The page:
Assoc. Professor of Experimental Cardiology
1999 Biochemical-pharmacist - Faculty of Pharmaceutical Sciences, University of São Paulo (USP), Riberião Preto, Brazil.
2005 PhD in immunology. Institute of Biomedical Sciences, University of São Paulo (USP), São Paulo, Brazil.
2005 – 2010 Postdoctoral fellow, Experimental Cardiovascular Research Unit, CMM, Karolinska University Hospital, Stockholm, Sweden.
Cardiovascular diseases (CVDs) are the leading cause of mortality and disability worldwide, imposing a significant burden on society. Coronary heart disease and cerebrovascular disease, the two most common forms of cardiovascular disease, are caused by acute complications of atherosclerosis. CVD kills over 17 million individuals every year, which accounts for one third of all global deaths.
Although population-wide management of traditional risk factors for CVDs (e.g. hyperlipidemia, high-blood pressure, glycaemia) has reduced the incidence of cardiovascular events in developed countries, substantial residual risk remains. Thus, translational therapeutic strategies targeting novel molecular pathways regulating atherosclerosis are needed.
Atherosclerosis is a chronic inflammatory disease initiated by retention and accumulation of lipids in the artery wall, especially low-density lipoprotein (LDL), leading to maladaptive responses of innate and adaptive immune cells. Notably, metabolism and activation are fully integrated in immune cells, and systemic or microenvironmental changes in metabolism have been shown to modulate their responses.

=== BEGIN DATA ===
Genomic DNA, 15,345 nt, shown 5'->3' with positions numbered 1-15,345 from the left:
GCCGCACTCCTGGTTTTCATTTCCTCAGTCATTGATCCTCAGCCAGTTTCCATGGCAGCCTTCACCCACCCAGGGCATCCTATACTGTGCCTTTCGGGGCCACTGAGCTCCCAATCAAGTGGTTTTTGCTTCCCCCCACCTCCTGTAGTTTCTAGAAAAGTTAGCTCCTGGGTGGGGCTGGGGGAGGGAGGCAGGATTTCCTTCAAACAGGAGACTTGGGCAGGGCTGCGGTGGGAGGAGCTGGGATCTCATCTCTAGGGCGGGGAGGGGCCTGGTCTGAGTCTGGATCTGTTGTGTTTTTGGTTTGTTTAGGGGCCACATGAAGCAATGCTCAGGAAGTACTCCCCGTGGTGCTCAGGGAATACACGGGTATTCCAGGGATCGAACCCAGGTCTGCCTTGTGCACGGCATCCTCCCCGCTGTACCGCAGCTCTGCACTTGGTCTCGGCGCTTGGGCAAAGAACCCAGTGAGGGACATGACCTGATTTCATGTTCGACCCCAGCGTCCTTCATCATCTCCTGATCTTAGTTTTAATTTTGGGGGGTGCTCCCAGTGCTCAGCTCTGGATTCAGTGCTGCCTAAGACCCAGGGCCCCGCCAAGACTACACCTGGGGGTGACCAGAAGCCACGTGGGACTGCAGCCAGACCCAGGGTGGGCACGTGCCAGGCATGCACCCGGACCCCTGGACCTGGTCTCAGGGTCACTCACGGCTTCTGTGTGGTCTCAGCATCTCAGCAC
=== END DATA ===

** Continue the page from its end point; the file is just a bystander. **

In pioneer work, we have identified several targets to modulate the unwanted immune responses in the artery wall, including components of LDL that can trigger innate and adaptive immune cells, and metabolites of the essential amino acid tryptophan, via the Kynurenine pathway. Our research indicates that metabolites are not just ‘fuels’ in their metabolic pathways, but that they can also act as signalling molecules in immune cells and influence atherosclerosis. By increasing the understanding of the immunometabolic reactions controlling immune responses in atherogenesis, our research will lead to the development of new drugs to treat and prevent atherosclerotic CVDs.